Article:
Thematic gameplay especially great for couples - Do you primarily play 2p with your significant other? Does the theme resonate with you? Are you and your significant other the type to enjoy silly moments of mimicking British accent or role-playing the different guests? If all three checks off, this is the game for you (my wife and I definitely don't do the third lol).

Even if you don't fall under that exact category, you should check it out if you tend to love thematic eurogames:

  • All potential guests are represented by cards in your hand. As you build up your estate and reputation, you'll gather more connections (cards) and you'll be able to invite some of them to your estate by hosting an activity. The higher your family's reputation, the more prestigious activities you'll be able to hold and the more prestigious guests you'll be able to invite and serve for favors. It's deck-building where you're refining your connections and managing your hand of cards to enjoy the right benefits at the right moment
  • There are 6 different types of servants (Butler, Housekeeper, Underbutler, Lady's Maid, Vallet, and Footman). You'll need to manage the use of your servants so that you can continually host great activities, invite guests of prestige, and enjoy their favors. Mis-time their use and you'll end up with dead turns where you really wish you could've hosted a specific event or invite some of your most pretigious guests but can't because the required servants are taking a rest in their quarters due to helping out with a different activity. It's not a complete loss since you can pass for the round so that you can "Refresh Service" (make all servants available in the next round) and get all of the guest cards back into your hand, but time is precious when you only have 16 rounds to work with (standard play length, and 3 of them aren't typical rounds and you're merely checking for successful courting)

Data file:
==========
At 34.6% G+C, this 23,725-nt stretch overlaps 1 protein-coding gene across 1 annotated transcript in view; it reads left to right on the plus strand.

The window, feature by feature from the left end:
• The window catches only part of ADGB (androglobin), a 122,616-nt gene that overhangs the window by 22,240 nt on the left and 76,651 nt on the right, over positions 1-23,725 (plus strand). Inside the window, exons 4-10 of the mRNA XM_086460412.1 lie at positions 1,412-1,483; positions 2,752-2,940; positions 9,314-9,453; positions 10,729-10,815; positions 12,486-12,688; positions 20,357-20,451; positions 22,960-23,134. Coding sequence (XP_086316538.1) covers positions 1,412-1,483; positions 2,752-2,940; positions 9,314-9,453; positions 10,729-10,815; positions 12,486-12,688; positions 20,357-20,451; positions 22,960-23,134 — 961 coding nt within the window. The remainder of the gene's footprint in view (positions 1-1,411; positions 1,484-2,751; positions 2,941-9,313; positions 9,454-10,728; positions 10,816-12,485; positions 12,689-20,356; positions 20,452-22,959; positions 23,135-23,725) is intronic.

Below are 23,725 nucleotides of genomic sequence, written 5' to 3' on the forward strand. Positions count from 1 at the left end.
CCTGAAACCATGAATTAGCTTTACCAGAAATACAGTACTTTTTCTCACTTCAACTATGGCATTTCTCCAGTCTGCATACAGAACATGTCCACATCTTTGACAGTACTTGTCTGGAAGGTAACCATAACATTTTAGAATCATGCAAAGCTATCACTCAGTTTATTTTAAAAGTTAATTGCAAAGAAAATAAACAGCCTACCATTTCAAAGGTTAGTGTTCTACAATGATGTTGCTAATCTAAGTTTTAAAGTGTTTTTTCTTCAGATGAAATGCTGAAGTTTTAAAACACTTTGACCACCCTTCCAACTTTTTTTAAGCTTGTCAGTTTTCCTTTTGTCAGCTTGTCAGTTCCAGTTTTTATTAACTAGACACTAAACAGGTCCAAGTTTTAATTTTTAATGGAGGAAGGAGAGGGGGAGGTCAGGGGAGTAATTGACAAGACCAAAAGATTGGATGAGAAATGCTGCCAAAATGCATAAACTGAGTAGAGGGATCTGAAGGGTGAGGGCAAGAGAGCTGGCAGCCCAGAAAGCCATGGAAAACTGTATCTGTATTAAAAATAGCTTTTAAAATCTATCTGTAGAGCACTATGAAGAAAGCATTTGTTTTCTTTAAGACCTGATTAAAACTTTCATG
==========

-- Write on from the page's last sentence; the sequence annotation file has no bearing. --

• Earlier, I mentioned there are some shady people you'll build connections with. For example, Sir  Bentley Churchill (see below) is a wealthy lady's man with poor reputation. If I'm desperate for money, I could invite him over for an afternoon tea accompanied by Lady Cavendish. I'll earn 300 pounds while taking two hits on reputation. And I could then dismiss him permanently from my deck of cards using Lady Cavendish's favor (see that trash symbol?)
  • Every season of courtship has a theme. For example, it could be "sporting". Maybe it's time to buy that Tennis Court tile from the market and add it to your estate! Or maybe invest a little more and renovate for a horse stable? Unless you're planning on sitting out for this round and not even going to try competing for the Fairchild's attention, you'll want to keep up with the other families by appearing the most sporty family of all

Little or high player interaction? - There's little interaction in this game, at least at face value. It happens through competing for the room improvement tiles in the market and through a "gossip" mechanism. When you acquire a tile called "servant's hall," you're able to spread gossip and target an opponent to make their reputation drop. Since there are around 80 tiles in the drawstring bag you seed the market from, it seems like a rare encounter in a 2p game.